PWA Starter: Manifest

Manifest

The first, and easier, aspect of a PWA is the manifest. This is a JSON file that holds information about the content and gives supporting browsers hints and instructions for installing the content in the user’s homescreen.

<link rel="manifest" href="/manifest.json" />

The manifest itself is a JSON file that contanins information about the application. The sample manifest below contains the following information:

  • name: Full name of the application
  • short name: Short name of the application
  • description
  • icons: An array of available icons to use for different aspects of the application
  • (default) orientation
  • start_url: The entry point for the application
  • display: how is the application UI presented to the user
  • background_color while the application is loading
  • text direction: rtl, ltr
  • lang: default language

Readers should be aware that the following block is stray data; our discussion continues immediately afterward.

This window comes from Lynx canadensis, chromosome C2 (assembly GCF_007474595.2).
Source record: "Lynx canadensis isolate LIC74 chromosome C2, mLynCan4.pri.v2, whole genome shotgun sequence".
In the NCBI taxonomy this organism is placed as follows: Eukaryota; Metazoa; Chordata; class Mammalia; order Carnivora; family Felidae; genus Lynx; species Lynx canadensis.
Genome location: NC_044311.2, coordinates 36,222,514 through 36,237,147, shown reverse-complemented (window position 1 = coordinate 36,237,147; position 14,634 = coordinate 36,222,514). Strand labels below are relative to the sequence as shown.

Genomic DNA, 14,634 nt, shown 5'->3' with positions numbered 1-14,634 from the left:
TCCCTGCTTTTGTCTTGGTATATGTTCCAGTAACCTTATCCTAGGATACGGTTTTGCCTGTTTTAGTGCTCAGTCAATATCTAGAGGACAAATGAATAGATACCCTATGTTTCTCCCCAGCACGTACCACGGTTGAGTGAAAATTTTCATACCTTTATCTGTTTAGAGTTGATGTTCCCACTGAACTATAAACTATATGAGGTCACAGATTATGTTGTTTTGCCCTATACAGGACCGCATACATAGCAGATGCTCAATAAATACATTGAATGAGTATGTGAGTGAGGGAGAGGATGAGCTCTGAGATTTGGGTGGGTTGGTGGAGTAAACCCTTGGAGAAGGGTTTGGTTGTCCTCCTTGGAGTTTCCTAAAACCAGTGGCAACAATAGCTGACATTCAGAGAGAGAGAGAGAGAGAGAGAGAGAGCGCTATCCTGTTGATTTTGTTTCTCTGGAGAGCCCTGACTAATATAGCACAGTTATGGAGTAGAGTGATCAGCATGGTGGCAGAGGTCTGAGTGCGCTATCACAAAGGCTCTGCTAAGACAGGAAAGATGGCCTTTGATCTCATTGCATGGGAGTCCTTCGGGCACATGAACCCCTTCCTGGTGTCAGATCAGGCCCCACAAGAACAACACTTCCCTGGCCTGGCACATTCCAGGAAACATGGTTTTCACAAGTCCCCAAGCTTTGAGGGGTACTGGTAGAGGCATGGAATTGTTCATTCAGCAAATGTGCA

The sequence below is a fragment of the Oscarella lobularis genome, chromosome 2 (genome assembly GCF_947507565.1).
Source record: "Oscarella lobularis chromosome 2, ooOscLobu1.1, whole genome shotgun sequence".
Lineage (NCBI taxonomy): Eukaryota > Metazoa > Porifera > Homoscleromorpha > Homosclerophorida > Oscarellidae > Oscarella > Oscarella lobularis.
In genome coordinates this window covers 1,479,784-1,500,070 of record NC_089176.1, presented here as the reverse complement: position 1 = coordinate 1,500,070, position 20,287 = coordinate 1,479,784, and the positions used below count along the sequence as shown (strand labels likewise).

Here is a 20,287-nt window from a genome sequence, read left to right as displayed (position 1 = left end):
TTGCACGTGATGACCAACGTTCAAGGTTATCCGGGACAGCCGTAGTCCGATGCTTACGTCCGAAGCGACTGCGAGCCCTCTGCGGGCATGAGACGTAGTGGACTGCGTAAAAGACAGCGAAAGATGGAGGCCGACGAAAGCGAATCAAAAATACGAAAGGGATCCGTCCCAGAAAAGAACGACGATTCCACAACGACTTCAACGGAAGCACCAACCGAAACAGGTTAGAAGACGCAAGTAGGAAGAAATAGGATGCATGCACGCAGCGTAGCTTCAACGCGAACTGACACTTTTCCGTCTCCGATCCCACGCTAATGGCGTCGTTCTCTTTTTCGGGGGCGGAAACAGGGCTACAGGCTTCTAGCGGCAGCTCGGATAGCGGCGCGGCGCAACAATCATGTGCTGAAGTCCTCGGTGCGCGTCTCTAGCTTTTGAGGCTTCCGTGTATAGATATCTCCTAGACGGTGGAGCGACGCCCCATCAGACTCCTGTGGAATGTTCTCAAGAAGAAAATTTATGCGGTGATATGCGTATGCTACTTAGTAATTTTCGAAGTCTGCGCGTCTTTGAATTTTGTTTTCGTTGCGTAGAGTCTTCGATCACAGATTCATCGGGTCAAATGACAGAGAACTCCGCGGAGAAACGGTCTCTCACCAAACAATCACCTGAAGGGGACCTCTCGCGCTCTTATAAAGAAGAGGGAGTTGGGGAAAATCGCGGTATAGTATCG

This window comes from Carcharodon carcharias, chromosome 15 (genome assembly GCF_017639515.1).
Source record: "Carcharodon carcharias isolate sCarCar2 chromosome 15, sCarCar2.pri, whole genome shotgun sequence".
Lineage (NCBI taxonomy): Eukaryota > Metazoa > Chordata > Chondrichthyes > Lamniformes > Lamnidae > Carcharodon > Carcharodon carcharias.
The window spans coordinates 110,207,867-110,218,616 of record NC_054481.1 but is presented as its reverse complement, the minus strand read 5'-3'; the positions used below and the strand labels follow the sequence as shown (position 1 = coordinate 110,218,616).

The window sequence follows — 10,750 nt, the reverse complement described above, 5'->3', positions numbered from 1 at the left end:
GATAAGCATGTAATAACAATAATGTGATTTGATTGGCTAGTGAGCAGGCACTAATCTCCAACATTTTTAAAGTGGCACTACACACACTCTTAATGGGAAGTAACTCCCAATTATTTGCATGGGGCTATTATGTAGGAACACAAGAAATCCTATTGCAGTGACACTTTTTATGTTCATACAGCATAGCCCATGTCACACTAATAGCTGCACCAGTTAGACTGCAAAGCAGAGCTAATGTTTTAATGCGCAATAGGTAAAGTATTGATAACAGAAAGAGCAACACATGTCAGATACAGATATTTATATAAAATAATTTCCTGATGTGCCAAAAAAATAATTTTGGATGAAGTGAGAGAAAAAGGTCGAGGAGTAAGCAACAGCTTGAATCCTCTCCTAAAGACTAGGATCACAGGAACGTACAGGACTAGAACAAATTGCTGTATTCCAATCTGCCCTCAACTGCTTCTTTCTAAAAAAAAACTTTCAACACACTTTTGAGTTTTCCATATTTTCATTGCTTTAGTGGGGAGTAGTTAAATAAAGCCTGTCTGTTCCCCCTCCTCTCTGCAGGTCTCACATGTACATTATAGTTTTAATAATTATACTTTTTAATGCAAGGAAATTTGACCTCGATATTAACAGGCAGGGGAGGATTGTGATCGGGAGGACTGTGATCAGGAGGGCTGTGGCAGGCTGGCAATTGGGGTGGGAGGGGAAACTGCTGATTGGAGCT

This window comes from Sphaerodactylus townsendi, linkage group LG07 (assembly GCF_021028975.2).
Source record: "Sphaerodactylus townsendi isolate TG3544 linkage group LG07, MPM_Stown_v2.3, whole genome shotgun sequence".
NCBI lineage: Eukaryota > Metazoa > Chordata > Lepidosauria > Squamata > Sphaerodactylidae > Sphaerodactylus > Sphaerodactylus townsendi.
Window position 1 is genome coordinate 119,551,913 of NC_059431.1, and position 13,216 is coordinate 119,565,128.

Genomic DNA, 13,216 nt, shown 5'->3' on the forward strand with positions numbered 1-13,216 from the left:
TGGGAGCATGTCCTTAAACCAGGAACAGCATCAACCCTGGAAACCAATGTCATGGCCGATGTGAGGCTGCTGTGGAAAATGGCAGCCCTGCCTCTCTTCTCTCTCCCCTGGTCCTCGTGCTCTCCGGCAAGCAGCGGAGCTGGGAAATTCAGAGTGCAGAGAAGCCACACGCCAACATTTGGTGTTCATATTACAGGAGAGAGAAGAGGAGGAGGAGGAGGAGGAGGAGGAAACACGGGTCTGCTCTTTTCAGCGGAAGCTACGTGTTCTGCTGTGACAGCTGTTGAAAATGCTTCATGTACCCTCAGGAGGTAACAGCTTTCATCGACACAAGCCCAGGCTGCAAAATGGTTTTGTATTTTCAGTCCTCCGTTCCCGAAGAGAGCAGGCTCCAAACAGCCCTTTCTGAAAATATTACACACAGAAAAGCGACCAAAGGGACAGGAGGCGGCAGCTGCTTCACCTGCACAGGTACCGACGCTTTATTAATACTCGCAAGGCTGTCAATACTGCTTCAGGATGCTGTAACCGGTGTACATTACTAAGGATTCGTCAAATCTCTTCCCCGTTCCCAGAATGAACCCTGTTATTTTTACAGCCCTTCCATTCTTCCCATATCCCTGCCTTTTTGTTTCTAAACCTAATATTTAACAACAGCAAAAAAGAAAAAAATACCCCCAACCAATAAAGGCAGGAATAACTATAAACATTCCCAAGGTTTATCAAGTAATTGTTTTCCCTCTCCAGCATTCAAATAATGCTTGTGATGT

{
  "name": "BookReader",
  "short_name": "BookReader",
  "description": "An ebook reader application",
  "icons": [{
    "src": "images/touch/homescreen48.png",
    "sizes": "48x48",
    "type": "image/png"
  }, {
    "src": "images/touch/homescreen72.png",
    "sizes": "72x72",
    "type": "image/png"
  }, {
    "src": "images/touch/homescreen144.png",
    "sizes": "144x144",
    "type": "image/png"
  }],

  "orientation": "portrait",
  "start_url": "index.html?utm_source=homescreen",
  "display": "standalone",
  "background_color": "#fff",
  "dir": "ltr",
  "lang": "en-us",
}

Orientation may be one of the following values:

  • any
  • natural
  • landscape
  • portrait

There are additional values for orientation that I’m researching. I think they move the app to primary or secondary display but, as far as I understand them, only landscape and portrait are currently supported. The additional values are:

  • landscape-primary
  • landscape-secondary
  • portrait-primary
  • portrait-secondary

The display mode attribute controls how much of the browser’s chrome and UI is show for your application. Each of the 4 modes in the table below falls back to the next one on the table, except for browser, which is the default.